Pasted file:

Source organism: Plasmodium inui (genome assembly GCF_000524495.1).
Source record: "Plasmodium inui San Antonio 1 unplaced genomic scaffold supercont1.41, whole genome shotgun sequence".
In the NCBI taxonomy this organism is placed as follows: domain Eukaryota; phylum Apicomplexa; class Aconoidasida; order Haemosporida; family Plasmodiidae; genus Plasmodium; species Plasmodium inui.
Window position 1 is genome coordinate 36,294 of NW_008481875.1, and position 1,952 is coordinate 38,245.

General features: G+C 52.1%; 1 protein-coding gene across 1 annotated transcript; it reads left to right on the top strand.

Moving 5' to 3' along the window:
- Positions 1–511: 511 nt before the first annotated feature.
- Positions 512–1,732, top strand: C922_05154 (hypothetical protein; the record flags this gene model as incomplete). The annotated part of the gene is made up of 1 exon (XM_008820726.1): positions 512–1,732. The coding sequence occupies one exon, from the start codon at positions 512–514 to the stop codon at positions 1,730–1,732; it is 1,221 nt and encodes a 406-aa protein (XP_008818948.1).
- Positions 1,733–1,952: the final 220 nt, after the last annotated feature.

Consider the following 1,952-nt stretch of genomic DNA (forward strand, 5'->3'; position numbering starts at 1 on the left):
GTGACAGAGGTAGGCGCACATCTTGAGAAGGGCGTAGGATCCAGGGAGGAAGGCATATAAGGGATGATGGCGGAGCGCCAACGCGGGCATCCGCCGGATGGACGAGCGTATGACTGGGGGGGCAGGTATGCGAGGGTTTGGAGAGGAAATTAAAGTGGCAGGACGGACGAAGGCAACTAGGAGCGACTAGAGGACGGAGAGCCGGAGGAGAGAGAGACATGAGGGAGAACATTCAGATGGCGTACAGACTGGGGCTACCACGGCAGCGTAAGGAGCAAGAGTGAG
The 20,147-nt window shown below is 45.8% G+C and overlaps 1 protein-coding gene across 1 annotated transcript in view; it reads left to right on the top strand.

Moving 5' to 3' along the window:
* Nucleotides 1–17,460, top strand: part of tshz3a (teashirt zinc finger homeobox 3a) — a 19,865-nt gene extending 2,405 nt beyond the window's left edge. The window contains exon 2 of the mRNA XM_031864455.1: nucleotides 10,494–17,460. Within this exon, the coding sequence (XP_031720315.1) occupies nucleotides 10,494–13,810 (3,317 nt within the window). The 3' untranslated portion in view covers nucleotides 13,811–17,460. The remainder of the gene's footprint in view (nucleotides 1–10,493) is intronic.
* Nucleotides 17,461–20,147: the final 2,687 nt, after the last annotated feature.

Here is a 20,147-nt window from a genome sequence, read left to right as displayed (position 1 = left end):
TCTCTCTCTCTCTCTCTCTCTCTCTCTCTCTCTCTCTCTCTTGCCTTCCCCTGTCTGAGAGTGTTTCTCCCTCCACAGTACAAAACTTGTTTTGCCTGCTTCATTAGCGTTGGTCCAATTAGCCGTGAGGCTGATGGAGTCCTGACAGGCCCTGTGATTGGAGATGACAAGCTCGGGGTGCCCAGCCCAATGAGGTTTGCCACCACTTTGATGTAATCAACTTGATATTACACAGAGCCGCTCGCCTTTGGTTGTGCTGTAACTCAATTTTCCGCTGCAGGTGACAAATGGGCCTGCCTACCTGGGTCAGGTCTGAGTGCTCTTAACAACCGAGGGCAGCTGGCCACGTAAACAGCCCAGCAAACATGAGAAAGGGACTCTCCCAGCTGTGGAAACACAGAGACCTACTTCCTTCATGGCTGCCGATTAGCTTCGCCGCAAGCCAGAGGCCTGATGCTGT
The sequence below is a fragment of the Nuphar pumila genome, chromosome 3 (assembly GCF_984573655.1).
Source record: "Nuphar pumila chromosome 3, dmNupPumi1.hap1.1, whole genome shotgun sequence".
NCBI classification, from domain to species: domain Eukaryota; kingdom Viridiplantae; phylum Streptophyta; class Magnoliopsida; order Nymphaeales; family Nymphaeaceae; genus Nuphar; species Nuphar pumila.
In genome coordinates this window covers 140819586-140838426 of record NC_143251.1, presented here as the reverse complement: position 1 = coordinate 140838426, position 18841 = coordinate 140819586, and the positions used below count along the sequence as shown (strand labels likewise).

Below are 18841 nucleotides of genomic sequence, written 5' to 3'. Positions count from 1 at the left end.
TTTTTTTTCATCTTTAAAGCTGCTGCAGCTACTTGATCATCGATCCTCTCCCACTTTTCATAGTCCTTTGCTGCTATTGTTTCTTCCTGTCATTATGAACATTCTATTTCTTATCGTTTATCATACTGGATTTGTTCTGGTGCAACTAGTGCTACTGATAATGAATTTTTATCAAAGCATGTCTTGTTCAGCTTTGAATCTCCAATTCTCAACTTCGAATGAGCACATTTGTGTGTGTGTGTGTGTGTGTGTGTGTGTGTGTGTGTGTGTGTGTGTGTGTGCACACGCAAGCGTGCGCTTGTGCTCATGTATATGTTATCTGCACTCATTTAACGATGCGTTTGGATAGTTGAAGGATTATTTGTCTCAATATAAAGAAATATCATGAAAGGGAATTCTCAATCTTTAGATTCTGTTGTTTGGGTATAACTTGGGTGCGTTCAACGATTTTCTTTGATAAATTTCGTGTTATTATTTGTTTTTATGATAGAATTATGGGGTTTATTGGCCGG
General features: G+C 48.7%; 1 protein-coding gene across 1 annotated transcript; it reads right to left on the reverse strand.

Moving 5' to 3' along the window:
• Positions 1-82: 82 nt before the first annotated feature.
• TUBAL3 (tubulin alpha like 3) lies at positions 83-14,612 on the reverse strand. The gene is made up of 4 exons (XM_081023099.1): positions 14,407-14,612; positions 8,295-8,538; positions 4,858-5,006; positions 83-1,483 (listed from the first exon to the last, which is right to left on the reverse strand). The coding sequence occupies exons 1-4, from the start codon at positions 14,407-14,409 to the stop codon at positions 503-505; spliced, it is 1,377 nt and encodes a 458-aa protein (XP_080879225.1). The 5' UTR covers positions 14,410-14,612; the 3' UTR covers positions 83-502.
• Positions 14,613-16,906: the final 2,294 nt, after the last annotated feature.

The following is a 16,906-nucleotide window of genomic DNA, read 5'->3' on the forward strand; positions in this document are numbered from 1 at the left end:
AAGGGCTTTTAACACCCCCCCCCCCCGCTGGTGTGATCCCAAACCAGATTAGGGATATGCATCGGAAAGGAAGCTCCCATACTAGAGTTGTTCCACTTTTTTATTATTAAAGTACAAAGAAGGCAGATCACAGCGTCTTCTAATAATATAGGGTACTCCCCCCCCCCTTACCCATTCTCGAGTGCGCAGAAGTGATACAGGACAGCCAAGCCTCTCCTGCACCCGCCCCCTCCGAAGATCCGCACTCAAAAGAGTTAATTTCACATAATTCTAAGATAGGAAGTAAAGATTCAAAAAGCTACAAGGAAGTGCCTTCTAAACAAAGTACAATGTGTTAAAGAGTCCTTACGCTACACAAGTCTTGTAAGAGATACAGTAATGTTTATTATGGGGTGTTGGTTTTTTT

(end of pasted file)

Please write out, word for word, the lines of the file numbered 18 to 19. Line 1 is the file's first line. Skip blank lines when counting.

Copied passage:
The sequence below is a fragment of the Nuphar pumila genome, chromosome 3 (assembly GCF_984573655.1).
Source record: "Nuphar pumila chromosome 3, dmNupPumi1.hap1.1, whole genome shotgun sequence".